Tom Shales on TV: President Obama is tough during the State of the Union
Thursday, January 28, 2010
Americans watch the State of the Union speech largely to check out the state of the president. And the state of Barack Obama appears to be rough, tough and undaunted, though it would be going too far to say it's now "No more Mr. Nice Guy."
The president came on strong, breathing fire before the assembled members of the House and Senate. "We don't quit, I don't quit," Obama said of Americans and himself during the stirring final moments of the speech, which took 71 minutes to deliver from the House chamber -- and which was carried live on broadcast and news networks.
"I never suggested that change would be easy or that I could do it alone," said Obama, which was as close as he came to apologizing. Indeed, it seemed unusual for him to bring up his own campaign slogan -- "Change we can believe in" -- after a year in office when many people had disregarded it.
"He was very assertive tonight," said Bob Schieffer of CBS News. On ABC, George Stephanopoulos found both speech and president to be "unapologetic." Obama did concede that the year ended with goals unmet and some mistakes made by his administration, but he refused to whimper or express regret.
On the other hand, Obama certainly didn't shy away from taking credit for salvaging the economy, avoiding "a second Depression" or creating new jobs and other accomplishments, real or exaggerated. Nevertheless, he insisted near the beginning of the speech that he was "never more hopeful about America's future than I am tonight" -- a bit of bravado that earned him the first of several standing ovations.
Often the Republicans sat out the standing O's or sat motionless while the Democrats applauded and hollered. When the president said he was determined to cut taxes and even the Republicans clapped, Obama smiled and said: "I thought I'd get some applause on that one."
Obama does have the ability to snatch humility from the jaws of hubris. While House Speaker Nancy Pelosi pontificated about how honored and thrilled she was to be able to introduce the great and wonderful man, the expression on Obama's face, even the cock of his head, suggested he was basking and glowing in the praise.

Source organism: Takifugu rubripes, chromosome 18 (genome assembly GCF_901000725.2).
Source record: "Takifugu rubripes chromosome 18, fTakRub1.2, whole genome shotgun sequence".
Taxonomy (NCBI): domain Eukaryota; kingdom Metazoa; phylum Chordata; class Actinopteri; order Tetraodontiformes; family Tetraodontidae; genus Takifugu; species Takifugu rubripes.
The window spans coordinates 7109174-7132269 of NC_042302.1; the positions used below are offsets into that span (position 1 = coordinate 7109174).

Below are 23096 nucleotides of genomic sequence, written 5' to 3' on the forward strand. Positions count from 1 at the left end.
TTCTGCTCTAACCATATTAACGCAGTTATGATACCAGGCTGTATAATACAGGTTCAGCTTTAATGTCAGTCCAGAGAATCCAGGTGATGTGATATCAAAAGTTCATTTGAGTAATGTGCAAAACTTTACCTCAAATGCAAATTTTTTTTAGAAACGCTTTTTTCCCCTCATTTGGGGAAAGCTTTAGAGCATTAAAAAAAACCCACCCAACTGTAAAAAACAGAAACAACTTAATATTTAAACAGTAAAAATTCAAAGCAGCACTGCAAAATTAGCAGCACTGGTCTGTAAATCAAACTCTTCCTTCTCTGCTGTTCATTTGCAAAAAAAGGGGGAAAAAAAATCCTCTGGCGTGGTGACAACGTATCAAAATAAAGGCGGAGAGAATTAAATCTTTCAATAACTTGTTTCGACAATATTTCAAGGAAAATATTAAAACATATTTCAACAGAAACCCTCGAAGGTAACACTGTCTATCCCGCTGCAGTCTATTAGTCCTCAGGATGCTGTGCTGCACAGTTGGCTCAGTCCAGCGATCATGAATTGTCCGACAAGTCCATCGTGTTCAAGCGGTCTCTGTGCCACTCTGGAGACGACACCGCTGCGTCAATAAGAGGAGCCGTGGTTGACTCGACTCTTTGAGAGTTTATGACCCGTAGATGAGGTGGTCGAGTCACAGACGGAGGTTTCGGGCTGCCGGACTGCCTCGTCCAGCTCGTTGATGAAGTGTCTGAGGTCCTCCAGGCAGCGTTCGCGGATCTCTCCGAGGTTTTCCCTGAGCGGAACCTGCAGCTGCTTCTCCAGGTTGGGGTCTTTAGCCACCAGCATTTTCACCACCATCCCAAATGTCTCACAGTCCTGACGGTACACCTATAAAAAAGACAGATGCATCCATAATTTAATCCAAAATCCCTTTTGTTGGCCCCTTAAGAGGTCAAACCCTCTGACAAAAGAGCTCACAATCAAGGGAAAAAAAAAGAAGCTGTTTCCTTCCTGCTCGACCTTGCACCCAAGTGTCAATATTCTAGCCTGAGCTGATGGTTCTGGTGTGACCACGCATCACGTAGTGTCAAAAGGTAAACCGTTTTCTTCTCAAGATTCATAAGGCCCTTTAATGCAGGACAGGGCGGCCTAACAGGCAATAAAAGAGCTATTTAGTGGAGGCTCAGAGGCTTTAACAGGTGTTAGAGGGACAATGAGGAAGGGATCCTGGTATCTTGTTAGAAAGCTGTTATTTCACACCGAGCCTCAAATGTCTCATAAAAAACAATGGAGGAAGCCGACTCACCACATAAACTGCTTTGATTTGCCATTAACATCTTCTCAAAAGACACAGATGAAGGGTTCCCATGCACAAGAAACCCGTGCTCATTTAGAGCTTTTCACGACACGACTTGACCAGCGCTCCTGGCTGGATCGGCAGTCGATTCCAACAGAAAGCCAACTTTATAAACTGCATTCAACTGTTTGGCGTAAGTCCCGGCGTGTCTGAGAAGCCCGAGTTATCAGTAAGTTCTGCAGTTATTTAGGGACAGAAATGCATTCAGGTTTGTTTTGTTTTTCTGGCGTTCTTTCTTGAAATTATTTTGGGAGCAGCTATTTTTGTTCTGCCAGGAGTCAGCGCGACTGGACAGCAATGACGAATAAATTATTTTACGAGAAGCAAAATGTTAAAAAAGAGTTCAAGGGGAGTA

But later on, in the speech itself, he showed himself to be capable of healthful self-mockery.
After announcing his intention to hold regular weekly meetings with Republican and Democratic leadership, Obama said with a softly sarcastic smile, "I know you can't wait." Earlier he used the same understated tone when he told the crowd: "By now it should be fairly obvious that I didn't take on health care because it was good politics."
Obama turned deadly serious on several occasions when talking about issues that he indicated were taxing his patience to the extreme. Still on the subject of health care, he said of those living in hardship and neglected by the system as it now exists: "I will not walk away from these Americans and neither should the people in this chamber."
He attacked the Supreme Court for a recent pro-business decision while the justices sat there, pouting before him. He struck a no-nonsense tone with such declarations as, "I want a jobs bill on my desk without delay." And if lobbyists overly influence the bill, Obama threatened, "I will send it back until we get it right."
There was humility but no remorse in Obama's words or the way in which he delivered them. He hailed and commended American values and seemed also to personify some of them -- directness, candor, neighborliness. At moments he was less the man in the White House than the guy next door.
Once or twice during the speech, the pool director cut to a visually thrilling overhead shot of the entire chamber -- but the shot wasn't on the screen for very long. Maybe it was thought that the stunning visual threatened to distract the audience from the speech and the man giving it -- but really, they could have had a live shot of purple people-eaters watching from Mars and not upstaged Obama.
As a persuasive political speaker, he's got no serious competition.